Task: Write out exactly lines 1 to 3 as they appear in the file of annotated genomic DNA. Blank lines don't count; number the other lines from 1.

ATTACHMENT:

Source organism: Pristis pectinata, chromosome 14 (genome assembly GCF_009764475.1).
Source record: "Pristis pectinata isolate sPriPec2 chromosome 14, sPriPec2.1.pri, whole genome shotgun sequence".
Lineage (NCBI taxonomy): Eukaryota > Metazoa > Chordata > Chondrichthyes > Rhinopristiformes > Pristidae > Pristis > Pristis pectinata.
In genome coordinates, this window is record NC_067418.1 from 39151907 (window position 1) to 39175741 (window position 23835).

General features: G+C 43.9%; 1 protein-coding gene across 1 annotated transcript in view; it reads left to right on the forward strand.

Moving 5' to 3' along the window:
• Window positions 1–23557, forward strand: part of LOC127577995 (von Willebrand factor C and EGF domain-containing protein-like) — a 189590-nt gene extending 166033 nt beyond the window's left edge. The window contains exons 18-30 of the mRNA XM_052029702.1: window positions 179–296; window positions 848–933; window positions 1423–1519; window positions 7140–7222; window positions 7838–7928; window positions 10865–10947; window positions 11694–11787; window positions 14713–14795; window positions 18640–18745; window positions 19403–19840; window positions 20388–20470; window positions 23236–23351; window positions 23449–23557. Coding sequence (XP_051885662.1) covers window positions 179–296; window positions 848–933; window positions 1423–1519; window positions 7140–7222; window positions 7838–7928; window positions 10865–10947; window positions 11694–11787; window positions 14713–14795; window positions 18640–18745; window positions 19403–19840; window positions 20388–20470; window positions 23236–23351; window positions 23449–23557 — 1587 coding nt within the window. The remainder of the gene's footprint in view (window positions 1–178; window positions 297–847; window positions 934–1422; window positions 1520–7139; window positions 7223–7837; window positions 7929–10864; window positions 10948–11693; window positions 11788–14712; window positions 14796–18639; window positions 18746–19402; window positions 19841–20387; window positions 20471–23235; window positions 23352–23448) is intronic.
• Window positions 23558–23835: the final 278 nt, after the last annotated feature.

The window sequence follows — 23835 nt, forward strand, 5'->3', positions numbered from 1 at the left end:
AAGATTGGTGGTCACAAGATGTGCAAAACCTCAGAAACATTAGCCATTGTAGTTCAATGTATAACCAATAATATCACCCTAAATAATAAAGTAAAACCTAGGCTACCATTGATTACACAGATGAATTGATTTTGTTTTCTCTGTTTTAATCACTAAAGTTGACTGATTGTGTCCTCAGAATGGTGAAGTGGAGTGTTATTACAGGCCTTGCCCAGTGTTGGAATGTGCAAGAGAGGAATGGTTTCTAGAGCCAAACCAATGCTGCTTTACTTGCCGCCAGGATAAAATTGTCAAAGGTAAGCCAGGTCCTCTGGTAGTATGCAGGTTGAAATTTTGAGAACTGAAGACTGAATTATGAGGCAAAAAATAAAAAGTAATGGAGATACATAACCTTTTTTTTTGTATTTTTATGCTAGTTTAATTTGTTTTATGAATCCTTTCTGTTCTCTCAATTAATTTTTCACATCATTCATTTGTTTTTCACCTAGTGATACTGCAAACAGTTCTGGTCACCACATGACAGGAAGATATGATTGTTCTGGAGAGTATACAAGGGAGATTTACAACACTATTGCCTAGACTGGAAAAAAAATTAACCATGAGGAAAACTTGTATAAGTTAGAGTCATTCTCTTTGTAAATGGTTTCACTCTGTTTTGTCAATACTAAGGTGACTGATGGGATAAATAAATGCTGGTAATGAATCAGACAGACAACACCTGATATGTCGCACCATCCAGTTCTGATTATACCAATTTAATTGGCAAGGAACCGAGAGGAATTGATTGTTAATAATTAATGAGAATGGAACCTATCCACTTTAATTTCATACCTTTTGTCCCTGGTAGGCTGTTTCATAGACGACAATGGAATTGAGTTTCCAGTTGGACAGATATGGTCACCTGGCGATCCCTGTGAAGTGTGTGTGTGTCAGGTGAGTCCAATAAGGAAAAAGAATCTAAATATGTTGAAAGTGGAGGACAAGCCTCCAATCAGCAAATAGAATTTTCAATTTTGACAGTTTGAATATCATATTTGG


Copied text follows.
Source organism: Pristis pectinata, chromosome 14 (genome assembly GCF_009764475.1).
Source record: "Pristis pectinata isolate sPriPec2 chromosome 14, sPriPec2.1.pri, whole genome shotgun sequence".
Lineage (NCBI taxonomy): Eukaryota > Metazoa > Chordata > Chondrichthyes > Rhinopristiformes > Pristidae > Pristis > Pristis pectinata.